An HIV-positive man had his aggravated sexual assault conviction upheld by the Ontario Court of Appeal.
In October 2013, the man, identified as N.G., had been advised to tell prospective partners that he was HIV-positive. He proceeded to have sex repeatedly with three women over several months and failed to inform them of his medical history.
N.G. was charged with multiple offences occurring between July 2013 and April 2014, including three counts of aggravated sexual assault. At the trial, the question was whether N.G.’s failure to disclose his HIV status prior to intercourse constituted fraud and made the women’s consent ineffective.
On November 19, 2017, Superior Court Justice Edward Gareau convicted and sentenced N.G. to three and a half years in prison. N.G. appealed his conviction and sought to introduce fresh evidence to prove that the use of a condom alone prevents the possibility of transmission of HIV during sexual intercourse.
APPEAL COURT ASKED TO RULE THAT CONDOM USE IS ENOUGH TO PREVENT THE TRANSMISSION OF HIV
N.G. asked the appeal court to resolve the issue as to whether, at law, the use of a condom alone is enough to remove HIV non-disclosure cases from being criminally prosecuted.
The leading 2012 Supreme Court of Canada case, R. v. Mabior, provides the legal threshold triggering a duty to disclose.
This case holds that an accused may be found guilty of aggravated sexual assault if he or she fails to disclose an HIV-positive status to a sexual partner in the case when consent to the sexual activity would not have been given had the partner known about the HIV-positive status and there is a realistic possibility of transmission of HIV during the sexual activity. The Supreme Court of Canada held that a realistic possibility of HIV transmission is negated when both the non-disclosing individual’s viral load (the quantity of HIV circulating in his or her blood) is low and a condom is used during sexual activity.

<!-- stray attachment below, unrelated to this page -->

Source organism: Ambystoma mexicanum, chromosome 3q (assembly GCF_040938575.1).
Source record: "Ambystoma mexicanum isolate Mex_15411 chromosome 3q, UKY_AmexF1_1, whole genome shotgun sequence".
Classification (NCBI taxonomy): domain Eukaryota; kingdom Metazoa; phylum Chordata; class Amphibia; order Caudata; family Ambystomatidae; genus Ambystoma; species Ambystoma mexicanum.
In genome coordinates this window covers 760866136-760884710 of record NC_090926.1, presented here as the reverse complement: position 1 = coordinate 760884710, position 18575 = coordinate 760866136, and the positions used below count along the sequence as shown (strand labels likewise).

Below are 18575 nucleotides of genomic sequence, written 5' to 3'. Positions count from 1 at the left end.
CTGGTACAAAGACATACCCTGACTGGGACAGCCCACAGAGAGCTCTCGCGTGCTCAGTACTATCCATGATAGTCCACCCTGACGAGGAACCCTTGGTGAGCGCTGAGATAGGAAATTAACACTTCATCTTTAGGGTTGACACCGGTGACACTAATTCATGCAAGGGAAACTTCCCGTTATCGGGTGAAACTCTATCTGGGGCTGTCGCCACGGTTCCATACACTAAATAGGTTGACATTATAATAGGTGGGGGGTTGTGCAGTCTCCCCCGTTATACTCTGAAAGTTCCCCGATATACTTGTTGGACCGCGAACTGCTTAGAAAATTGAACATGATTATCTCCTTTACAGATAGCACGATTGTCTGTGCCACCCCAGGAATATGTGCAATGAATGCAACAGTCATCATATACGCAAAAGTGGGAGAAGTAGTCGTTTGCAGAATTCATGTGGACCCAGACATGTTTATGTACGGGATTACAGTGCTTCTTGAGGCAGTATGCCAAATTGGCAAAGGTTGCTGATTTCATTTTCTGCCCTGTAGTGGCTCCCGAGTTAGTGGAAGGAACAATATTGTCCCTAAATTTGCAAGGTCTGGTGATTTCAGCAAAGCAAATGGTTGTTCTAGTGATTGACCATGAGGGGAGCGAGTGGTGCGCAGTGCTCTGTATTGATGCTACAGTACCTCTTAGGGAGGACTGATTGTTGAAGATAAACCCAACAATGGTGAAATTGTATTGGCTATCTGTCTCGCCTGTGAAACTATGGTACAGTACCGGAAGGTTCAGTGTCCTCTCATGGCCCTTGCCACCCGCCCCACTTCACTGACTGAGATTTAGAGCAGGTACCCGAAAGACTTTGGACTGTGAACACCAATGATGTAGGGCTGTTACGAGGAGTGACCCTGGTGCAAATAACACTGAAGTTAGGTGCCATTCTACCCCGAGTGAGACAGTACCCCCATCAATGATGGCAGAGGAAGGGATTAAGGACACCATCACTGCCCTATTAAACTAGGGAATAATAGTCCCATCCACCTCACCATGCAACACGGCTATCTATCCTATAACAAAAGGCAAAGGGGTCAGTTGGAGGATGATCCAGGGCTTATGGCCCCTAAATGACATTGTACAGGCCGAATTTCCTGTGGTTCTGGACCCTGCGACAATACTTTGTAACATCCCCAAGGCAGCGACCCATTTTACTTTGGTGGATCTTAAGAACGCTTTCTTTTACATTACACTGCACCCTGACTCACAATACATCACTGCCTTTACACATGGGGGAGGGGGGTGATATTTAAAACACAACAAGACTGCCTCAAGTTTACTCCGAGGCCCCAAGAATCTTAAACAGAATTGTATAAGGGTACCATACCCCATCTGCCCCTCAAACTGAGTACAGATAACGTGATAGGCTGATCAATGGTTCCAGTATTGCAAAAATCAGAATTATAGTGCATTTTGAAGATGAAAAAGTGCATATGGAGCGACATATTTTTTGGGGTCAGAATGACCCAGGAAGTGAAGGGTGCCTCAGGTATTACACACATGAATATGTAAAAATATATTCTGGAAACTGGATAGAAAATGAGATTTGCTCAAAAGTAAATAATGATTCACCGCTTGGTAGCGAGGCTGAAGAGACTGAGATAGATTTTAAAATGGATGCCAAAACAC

In N.G.’s case, the trial judge held that condoms were not enough as he did not have a low viral load, therefore increasing the possibility of transmission even with the use of a contraceptive.
At his appeal, N.G.’s lawyers argued that new evidence demonstrates that condoms are sufficient to prevent the transmission of HIV even in cases where an individual’s viral load is not low. N.G. requested that the conviction be overturned and that the common law should reflect this new information.
The Appeal Court rejected N.G.’s arguments that the use of condoms alone are sufficient to prevent transmission of HIV.
There is no dispute that a perfectly functioning latex condom provides a perfect barrier to HIV transmission. … But, as the Supreme Court of Canada also understood, condoms do not always work as they are intended to work. … Indeed, from time-to-time despite the very best intentions and efforts of sexual partners, condoms sometimes fail to work.
LAWMAKERS ARE CALLED UPON TO MAKE LEGISLATIVE CHANGES BASED ON SCIENCE AND END THE CRIMINALIZATION OF THOSE LIVING WITH HIV
The Canadian HIV/AIDS Legal Network, an intervener on the appeal, is concerned about the stigma surrounding the HIV virus. On behalf of N.G., this organization claimed that the offence of aggravated sexual assault and the penalty imposed were disproportionate in a case of consensual sexual activity and where an individual had taken all precautions to avoid transmission.
This organization maintains that scientific experts across Canada agree that HIV transmission is not possible while using a condom correctly during intercourse.
In a statement on the Canadian HIV/AIDS Legal Network’s website, the organization states:
The Court’s decision underscores the importance of the federal government bringing forward legislative changes to the Criminal Code to prevent the continued misuse of criminal charges that are contrary to science, lead to unjust convictions and ultimately undermine public health. … It’s time for the law to catch up with the science and recognize that condoms can also negate a realistic possibility of transmission.
The statement also mentions that in June of 2019, the House of Commons Standing Committee on Justice and Human Rights recognized a need for reforms to the Criminal Code limiting the prosecution of cases to only those dealing with HIV non-disclosure and the actual transmission of the disease. To date, these changes have not been implemented.
We will continue to follow any developments in the case law or legislation with respect to the criminalization of individuals living with HIV and will report them in this blog.
In the meantime, if you have any questions regarding charges that have been laid against you or your legal rights, please contact the knowledgeable criminal lawyers at Barrison Law online or at 905-404-1047. Our skilled criminal lawyers have significant experience defending a wide range of criminal charges and protecting their client’s rights. For your convenience, we offer a 24-hour telephone service to protect your rights and to ensure that you have access to justice.